During the Muslim rule, particularly in the Mughal period there was some decline in the money lending business as Islam forbids taking of interest. However, with enhanced use of metallic money called Sicca with names of rulers and governors stuck on them and appointment of more revenue collectors, bankers, money changers and mint officers, the economy gained momentum. 18th century India was one of the most attractive centres for trade and commerce in the world. Flourishing trade centres developed in Peshawar, Lahore, Agra, Surat, Ahmedabad and Daulatabad in the north & west; Benares, Patna, Berhampore (Qassimbazar), Dhaka in the east and Golconda and Bijapur in the south. Trade boomed in fine muslin (textile), silk, saltpetre and indigo. From Central Asia came gorgeous carpets, lavish dress, dry fruits, horses and also slaves. Principal instrument of trade was the Hundi (a kind of IOU) which could be customised according to need to be used in trade and credit transactions. The men who engaged themselves in all these transactions of money transfers, issuance of letters of exchange were called Shroffs and Sahukars. These indigenous bankers by their extraordinary ‘power of purchase’ were not only centres of wealth, but also the epicentre of power during the Mughal Empire as it was presumed that they could even purchase thrones with their money power. However for agricultural loans the peasants continued to depend on the small village money lenders charging high interest rates.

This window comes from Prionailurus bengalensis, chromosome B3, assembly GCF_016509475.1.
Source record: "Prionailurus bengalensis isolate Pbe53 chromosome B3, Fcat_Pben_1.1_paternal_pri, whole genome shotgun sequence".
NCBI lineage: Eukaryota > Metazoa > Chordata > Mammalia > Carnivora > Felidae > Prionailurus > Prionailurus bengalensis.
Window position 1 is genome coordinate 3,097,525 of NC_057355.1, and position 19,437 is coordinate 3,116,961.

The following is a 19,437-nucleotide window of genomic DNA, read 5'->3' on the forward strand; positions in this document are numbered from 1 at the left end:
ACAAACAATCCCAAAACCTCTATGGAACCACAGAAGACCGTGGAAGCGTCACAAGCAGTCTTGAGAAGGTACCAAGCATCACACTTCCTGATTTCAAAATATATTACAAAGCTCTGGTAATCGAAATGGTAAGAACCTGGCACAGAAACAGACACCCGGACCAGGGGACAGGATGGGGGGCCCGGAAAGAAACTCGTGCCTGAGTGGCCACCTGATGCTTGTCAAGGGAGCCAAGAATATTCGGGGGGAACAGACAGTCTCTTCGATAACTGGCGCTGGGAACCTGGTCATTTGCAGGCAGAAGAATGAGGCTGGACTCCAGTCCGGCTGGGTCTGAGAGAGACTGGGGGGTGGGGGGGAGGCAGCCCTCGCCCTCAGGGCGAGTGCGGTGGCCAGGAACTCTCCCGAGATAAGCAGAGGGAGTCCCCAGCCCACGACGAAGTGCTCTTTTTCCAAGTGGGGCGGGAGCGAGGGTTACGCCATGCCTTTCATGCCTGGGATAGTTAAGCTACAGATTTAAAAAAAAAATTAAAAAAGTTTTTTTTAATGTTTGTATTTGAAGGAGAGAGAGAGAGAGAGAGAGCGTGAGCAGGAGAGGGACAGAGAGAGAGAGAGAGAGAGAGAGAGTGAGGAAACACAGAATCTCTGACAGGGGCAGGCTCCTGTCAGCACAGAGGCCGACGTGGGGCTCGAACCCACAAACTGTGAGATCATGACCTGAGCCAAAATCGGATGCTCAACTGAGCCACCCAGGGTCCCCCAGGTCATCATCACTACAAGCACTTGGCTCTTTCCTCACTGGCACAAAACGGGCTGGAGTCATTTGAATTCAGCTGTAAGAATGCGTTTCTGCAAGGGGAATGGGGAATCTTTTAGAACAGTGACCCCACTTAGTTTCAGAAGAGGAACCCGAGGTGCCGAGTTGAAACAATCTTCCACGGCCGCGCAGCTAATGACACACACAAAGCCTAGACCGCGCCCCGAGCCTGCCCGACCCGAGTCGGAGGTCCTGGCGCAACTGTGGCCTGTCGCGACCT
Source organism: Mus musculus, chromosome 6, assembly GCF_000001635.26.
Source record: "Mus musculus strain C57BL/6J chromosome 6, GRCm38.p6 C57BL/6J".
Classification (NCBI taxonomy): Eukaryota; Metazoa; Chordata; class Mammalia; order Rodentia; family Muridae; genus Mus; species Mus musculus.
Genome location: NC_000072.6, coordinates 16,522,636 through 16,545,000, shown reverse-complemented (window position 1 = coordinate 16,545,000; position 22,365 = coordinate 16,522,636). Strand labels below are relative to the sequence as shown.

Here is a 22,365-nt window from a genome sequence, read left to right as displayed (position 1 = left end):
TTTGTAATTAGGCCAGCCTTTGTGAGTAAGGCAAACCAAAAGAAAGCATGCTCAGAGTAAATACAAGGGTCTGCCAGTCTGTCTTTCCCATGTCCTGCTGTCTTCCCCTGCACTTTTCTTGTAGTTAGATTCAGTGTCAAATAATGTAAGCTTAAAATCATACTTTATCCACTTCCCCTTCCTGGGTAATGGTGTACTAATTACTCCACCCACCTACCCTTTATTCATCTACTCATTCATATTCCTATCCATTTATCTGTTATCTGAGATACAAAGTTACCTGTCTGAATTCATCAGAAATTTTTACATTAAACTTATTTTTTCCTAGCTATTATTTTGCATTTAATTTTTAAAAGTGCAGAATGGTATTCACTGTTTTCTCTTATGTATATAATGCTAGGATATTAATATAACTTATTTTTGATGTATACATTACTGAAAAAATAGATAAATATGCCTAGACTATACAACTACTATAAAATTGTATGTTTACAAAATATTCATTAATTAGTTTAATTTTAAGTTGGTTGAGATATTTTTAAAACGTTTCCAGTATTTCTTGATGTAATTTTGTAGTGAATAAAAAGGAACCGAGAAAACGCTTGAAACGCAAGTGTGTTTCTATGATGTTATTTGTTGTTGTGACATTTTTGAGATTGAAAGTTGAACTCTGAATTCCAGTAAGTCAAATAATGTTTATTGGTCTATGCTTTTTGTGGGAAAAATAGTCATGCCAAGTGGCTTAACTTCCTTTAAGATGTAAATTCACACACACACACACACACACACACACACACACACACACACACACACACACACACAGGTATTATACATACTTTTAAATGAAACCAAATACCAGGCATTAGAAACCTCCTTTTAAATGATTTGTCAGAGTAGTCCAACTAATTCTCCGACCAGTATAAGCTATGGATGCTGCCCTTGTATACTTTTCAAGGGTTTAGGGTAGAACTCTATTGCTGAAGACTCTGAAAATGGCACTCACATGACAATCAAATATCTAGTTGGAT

With the advent of the British East India Company there was major transformation in banking ideas. The western concept of banking made its appearance in the country with the founding of ‘The Bank of Hindustan’ in 1770 by M/s Alexander & Company but it is said, it did not follow some of the basic tenets of banking as per modern definition of banking. The first joint stock bank established in 1786 was The General Bank of India. Subsequently, the East India Company founded the first Presidency bank, namely Bank of Calcutta in 1806 which later in 1809 was renamed Bank of Bengal. This was followed by establishment of two other presidency banks, The Bank of Bombay in 1840 and Bank of Madras in 1843. The 3 presidency banks which started functioning as quasi-central bankers of issue, bankers to the Government and Bankers’ bank were later merged in 1921 to form the Imperial Bank of India. The oldest surviving joint stock bank in India is Allahabad Bank founded in 1865 by some Europeans in Allahabad. The first commercial bank in India having limited liability and entirely managed by Indians was Oudh Commercial Bank established in 1881 in Faizabad (in Uttar Pradesh). This bank which failed in 1958, served only local customers with no branches. The Punjab National Bank Limited was registered under the Indian Companies Act in 1894, with its office in Lahore, now in Pakistan. In the wake of the freedom struggle, the Swadeshi movement inspired some Indian entrepreneurs to venture into banking which saw founding of Bank of India Limited (1906), Canara Bank Limited (1906), Indian Bank Limited (1907) Bank of Baroda Limited (1908), Central Bank of India Limited (1911). The boom period of 1906-1913 helped the growth of these banks along with some others which did not survive in later years. The period between 1913 and 1917 was one of crisis as some 100 odd banks failed during these years. The Reserve Bank of India (RBI) was established in 1935 with private shareholders. The need for a central bank was met with its establishment. It took over the functions involving government transactions, hitherto carried out by the Imperial Bank.